Dehydrated aqueous two-phase system micro-domains retain their shape upon rehydration to allow patterned reagent delivery to cells†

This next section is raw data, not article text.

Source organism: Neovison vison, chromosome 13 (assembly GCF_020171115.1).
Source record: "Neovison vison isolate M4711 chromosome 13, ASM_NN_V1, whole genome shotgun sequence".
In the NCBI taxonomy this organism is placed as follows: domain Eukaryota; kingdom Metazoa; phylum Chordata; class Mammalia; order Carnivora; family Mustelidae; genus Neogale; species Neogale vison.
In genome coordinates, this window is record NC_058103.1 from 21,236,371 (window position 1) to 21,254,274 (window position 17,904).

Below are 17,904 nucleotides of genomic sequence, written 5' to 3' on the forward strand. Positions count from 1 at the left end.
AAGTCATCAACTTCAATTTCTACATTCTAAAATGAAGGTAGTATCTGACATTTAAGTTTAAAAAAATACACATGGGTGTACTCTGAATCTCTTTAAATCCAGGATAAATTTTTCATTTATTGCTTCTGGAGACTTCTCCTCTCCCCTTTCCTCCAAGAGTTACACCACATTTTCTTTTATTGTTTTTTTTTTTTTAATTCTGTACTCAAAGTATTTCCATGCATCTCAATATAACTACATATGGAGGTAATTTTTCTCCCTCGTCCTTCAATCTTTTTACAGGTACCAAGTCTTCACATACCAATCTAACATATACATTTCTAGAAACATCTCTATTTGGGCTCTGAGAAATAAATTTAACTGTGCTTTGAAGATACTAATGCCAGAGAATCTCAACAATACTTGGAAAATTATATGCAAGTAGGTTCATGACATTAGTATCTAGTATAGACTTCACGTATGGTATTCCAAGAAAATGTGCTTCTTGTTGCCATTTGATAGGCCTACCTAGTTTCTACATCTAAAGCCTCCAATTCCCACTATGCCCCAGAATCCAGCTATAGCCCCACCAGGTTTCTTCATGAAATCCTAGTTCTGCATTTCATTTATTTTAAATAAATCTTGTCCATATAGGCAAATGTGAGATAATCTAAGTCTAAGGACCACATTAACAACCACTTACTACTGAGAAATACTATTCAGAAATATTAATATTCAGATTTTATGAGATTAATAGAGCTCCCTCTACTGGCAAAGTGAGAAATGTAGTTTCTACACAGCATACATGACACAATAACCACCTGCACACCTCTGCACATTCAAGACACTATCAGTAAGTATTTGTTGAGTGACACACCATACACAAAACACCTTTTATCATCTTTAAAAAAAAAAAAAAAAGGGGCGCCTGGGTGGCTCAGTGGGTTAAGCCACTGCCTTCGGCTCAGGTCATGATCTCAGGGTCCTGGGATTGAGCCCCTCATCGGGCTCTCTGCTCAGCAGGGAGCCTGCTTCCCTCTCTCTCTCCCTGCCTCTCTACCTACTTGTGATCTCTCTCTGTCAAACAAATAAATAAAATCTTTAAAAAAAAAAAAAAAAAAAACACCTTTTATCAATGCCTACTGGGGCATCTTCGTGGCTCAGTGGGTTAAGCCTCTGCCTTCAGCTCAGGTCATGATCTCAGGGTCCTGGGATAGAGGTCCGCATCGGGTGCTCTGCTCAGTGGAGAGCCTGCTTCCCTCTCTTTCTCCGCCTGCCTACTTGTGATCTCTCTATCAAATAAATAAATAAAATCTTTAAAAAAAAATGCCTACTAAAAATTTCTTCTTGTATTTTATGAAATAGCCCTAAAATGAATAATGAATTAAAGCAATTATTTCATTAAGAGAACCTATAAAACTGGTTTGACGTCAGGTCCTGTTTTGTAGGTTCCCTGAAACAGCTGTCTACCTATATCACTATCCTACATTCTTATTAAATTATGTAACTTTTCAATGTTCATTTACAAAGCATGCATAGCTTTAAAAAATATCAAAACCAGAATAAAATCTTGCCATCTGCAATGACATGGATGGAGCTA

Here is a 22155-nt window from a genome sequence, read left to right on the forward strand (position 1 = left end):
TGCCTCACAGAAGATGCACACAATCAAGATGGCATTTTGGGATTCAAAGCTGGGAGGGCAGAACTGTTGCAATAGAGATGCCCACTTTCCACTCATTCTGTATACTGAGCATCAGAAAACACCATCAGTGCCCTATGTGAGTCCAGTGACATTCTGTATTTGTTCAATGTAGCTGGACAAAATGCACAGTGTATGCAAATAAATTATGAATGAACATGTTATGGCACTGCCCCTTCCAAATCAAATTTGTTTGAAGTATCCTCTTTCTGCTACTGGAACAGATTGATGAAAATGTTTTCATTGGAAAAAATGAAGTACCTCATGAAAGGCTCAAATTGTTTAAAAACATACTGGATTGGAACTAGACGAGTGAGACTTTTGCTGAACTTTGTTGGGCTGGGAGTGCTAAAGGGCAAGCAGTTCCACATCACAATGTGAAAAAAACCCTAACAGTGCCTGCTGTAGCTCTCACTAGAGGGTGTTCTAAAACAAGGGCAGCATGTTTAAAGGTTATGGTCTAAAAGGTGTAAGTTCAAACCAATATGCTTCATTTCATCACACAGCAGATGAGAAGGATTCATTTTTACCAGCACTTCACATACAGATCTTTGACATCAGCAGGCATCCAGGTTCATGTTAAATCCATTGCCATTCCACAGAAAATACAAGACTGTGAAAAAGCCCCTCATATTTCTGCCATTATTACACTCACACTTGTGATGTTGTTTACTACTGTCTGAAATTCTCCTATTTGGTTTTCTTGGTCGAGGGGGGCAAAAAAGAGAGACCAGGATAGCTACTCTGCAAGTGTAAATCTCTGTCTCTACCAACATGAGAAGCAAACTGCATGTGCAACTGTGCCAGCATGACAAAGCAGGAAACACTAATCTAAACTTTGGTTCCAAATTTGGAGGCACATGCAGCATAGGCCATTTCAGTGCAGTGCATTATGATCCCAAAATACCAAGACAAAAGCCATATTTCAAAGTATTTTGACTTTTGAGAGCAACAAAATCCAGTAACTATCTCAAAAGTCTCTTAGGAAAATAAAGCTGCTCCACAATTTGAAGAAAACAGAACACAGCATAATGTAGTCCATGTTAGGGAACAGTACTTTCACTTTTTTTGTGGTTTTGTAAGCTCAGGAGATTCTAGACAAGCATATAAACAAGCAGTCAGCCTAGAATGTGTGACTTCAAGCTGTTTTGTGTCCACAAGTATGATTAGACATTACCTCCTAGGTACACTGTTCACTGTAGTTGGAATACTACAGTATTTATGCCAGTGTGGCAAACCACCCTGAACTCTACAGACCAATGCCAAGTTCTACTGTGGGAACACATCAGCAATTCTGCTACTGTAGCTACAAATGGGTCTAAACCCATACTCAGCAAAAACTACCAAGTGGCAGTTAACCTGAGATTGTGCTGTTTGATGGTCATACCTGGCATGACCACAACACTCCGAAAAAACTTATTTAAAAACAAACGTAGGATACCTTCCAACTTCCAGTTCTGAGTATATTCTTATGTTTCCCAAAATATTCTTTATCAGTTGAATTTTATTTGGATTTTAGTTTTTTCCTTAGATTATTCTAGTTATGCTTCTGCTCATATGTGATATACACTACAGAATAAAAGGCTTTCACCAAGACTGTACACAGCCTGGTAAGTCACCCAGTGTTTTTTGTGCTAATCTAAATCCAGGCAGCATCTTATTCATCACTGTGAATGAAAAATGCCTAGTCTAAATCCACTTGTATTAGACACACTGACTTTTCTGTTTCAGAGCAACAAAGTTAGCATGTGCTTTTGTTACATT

Aqueous reagent solution micro-domains with sharp boundaries and defined shapes are created over cell monolayers within an immiscible bulk aqueous phase through rehydration of freestanding and portable dried reagent patches of the corresponding shape. This is in contrast to typical dissolution of reagent tablets or lyophilized biopolymer patches in aqueous solutions where no discernible reagent solution patterns are formed upon their full hydration. The key to enable the engineering of such stable reagent solution micro-domains is to formulate the reagent patches with polymers that form an aqueous two-phase system (ATPS) upon hydration by the bulk aqueous phase. This paper demonstrates this concept using dried reagent patches that incorporate dextran (DEX) and a bulk aqueous phase comprised of cell culture medium containing poly(ethylene) glycol (PEG). For reagents that prefer to partition in the DEX phase of the resulting ATPS, this procedure results in micro-patterned localization of reagent solution only to regions of the cell monolayer covered with the rehydrated DEX patch. The types of aqueous reagent solution micro-domain shapes that can be formed by the rehydration of such freestanding DEX-reagent patches are surprisingly broad and can be readily controlled by use of different templates for dehydrating the DEX solutions or even by cutting flat patches. The utility of the method is demonstrated through localized delivery of fluorescent molecules and enzymes for cell detachment. The patterned enzymatic detachment of cells enables convenient wound healing assays where cell monolayers can be wounded in different shapes dictated by the silhouette of the original DEX-reagent patches.